¤ Case Report Top


A 34-year-old man was admitted in our department complaining for the last 3 months of epigastric pain, abdominal distension and tenderness. Past medical history was unremarkable. Physical examination revealed mild abdominal distension with a sense of fullness in the epigastric region. Blood tests were negative, and serum tumor markers (carcinoembryonic antigen, carbohydrate antigen [CA] 19-9, CA 72-4, α-fetoprotein) levels were within the normal range. Serum immune hemagglutination for echinococcus was negative as well. Helical computed tomography (CT) scan [Figure 1]a and magnetic resonance imaging (MRI) [Figure 1]b showed a 10 cm low-density fluid-filled polilobate cystic lesion with internal septations and calcifications located between the left lobe of the liver, shorter gastric curvature, pancreas and mesocolon. A presumed diagnosis of cystic lymphangioma was made, and laparoscopic exploration was planned. The cyst appeared located within the round ligament extending from the dorsal free margin of the falciform ligament to the anterior abdominal wall [Figure 2]. It was completely aspirated, dissected form the surrounding structures with ultracision harmonic scalpel and then removed with endobag. Macroscopically the lesion was a unilocular serous cyst with a thick fibrous wall. Cytologic examination of the cystic fluid was negative for malignancies. Histopathology revealed a thin fibrous wall with a single layer of flattened to cuboidal mesothelial cell lining lacking any cellular atypia [Figure 3]. Immunohistochemical staining was positive for cytokeratins. Post-operative course was uneventful, and the patient was discharged 2 days after the operation. The patient is currently alive without evidence of recurrence at 6 months.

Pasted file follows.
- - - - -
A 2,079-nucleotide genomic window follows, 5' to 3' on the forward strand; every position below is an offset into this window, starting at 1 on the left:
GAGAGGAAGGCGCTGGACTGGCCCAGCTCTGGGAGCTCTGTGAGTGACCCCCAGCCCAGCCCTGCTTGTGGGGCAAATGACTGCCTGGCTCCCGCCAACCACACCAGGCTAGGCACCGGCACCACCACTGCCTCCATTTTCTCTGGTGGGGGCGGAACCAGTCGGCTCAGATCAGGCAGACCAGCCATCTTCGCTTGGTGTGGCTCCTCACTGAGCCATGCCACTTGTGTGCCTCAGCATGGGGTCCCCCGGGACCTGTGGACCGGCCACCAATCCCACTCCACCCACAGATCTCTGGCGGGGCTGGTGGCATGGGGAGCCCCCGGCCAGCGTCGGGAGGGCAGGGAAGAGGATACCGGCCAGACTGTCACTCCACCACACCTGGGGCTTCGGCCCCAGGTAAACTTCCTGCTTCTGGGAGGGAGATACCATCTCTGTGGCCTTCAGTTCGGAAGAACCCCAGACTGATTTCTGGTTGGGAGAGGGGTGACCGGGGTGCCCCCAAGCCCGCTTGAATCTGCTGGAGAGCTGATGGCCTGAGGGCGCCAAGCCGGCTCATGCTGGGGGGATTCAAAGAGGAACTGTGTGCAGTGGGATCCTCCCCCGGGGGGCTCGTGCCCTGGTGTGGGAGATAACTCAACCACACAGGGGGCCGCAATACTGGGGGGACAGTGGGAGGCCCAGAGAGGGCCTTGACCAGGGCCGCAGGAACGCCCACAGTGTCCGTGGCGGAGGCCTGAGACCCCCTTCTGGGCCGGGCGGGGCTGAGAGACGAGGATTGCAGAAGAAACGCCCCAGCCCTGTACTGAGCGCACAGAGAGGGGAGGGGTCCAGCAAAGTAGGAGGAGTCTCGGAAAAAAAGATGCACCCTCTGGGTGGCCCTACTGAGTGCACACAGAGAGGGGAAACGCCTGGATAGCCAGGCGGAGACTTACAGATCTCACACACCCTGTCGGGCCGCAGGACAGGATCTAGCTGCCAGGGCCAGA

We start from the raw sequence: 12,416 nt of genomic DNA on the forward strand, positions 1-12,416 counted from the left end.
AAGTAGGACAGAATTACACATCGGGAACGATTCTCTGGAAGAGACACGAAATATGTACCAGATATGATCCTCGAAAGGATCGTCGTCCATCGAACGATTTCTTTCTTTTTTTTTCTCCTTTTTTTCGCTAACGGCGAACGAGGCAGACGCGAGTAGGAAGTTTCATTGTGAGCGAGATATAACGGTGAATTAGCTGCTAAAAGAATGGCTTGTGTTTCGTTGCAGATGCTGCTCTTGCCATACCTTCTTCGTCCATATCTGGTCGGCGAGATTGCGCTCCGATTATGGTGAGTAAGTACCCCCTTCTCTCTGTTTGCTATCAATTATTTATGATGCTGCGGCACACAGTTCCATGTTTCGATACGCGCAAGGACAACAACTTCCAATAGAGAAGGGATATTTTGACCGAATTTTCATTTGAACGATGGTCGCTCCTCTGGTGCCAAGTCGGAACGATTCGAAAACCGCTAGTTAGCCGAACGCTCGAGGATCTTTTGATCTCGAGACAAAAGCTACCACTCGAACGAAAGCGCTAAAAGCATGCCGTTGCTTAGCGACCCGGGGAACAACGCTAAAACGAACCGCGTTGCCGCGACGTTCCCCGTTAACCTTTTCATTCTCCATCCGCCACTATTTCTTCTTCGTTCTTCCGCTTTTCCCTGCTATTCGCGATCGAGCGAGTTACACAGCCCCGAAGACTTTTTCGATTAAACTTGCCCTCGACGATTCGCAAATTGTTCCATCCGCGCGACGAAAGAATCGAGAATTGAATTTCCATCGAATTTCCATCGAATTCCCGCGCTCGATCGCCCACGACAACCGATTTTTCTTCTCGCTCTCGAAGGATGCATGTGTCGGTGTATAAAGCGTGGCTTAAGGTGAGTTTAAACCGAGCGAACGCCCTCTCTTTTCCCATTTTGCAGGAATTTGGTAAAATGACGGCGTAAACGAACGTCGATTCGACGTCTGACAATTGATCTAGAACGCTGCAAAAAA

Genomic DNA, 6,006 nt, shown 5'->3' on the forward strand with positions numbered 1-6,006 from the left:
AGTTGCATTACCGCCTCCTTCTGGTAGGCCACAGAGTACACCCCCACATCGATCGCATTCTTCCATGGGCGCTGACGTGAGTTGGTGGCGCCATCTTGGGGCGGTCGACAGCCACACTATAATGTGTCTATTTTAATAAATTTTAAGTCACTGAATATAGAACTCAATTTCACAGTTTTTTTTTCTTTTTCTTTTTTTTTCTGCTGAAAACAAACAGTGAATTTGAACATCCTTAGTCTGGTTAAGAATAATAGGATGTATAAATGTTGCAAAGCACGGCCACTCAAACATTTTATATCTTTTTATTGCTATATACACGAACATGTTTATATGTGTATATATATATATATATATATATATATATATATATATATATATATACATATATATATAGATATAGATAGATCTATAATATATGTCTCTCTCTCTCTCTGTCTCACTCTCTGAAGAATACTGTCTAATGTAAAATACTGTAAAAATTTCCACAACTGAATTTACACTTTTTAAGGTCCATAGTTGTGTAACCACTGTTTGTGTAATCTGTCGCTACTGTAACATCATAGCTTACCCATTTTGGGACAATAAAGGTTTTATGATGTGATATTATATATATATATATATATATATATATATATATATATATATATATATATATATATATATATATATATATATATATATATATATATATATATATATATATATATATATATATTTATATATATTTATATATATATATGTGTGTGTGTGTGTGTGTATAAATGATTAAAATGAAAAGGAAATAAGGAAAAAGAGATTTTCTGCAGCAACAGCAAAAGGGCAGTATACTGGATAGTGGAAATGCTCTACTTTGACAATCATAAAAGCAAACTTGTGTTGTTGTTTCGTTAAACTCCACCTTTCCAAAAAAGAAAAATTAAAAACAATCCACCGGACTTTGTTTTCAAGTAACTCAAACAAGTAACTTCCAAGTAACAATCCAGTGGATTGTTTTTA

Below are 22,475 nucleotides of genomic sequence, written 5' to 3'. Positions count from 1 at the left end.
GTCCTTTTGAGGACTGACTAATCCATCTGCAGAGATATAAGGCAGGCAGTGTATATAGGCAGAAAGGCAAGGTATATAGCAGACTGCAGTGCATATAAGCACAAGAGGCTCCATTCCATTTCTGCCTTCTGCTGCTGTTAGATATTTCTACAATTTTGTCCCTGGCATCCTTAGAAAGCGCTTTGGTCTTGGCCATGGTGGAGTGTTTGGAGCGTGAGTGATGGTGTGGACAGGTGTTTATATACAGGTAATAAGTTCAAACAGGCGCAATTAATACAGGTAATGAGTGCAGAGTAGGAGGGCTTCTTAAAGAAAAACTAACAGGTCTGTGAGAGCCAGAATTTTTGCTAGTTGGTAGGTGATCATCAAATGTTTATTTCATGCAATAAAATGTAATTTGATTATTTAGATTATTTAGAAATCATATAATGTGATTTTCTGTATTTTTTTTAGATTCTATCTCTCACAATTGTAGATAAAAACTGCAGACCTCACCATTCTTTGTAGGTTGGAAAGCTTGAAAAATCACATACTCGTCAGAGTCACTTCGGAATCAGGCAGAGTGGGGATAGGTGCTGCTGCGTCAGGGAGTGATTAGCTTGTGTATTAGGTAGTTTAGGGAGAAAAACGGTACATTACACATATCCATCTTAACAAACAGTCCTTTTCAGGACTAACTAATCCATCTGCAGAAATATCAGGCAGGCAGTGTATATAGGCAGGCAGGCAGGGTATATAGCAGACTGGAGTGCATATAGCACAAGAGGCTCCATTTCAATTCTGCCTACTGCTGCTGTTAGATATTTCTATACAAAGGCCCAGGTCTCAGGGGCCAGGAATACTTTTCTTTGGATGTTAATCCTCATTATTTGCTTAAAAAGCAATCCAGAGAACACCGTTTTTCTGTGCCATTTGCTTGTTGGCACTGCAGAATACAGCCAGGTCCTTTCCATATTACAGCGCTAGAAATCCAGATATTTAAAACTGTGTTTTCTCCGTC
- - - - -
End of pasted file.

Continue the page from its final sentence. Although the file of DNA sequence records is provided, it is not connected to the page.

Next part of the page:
Figure 1: Magnetic resonance imaging (a) and computed tomography scan (b) showed a low-density fluid-filled polilobate cystic lesion with internal septations and calcifications located between the liver, stomach and pancreas

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Figure 2: Intraoperative view of the cyst before aspiration

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Figure 3: Histopathologic examination showing a thin fibrous cyst wall lined by a single layer of flattened to cuboidal mesothelial cell

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 ¤ Discussion Top


Most of the cysts of mesothelial origin are asymptomatic and represent incidental findings during the course of investigations for other reasons. However, the growth may produce non-specific symptoms depending on size and location. Diagnosis is usually based on clinical examination and radiographic imaging, including CT scan or MRI but precise site, and origin cannot always be determined. Moreover, precise pre-operative differential diagnosis with other intra-abdominal cystic lesions remains challenging. Immunohistochemistry is used to differentiate histologic type, with simple mesothelial cysts being positive for cytokeratins and calretinin and negative for CD31. [1],[2],[3] If symptoms or complications occur, complete surgical excision with clear margins in order to avoid the risk of recurrence is recommended, and prognosis is excellent. [2],[3],[4],[5] Different entities of the cystic lesions within the round ligament of the liver were described. Perivascular epithelioid cell tumor and fibroma with size over 5 cm were recently described. [6],[7] The laparoscopic approach has been reported only in sparse cases of true simple mesothelial cyst, with different locations comparing to ours. [8],[9],[10]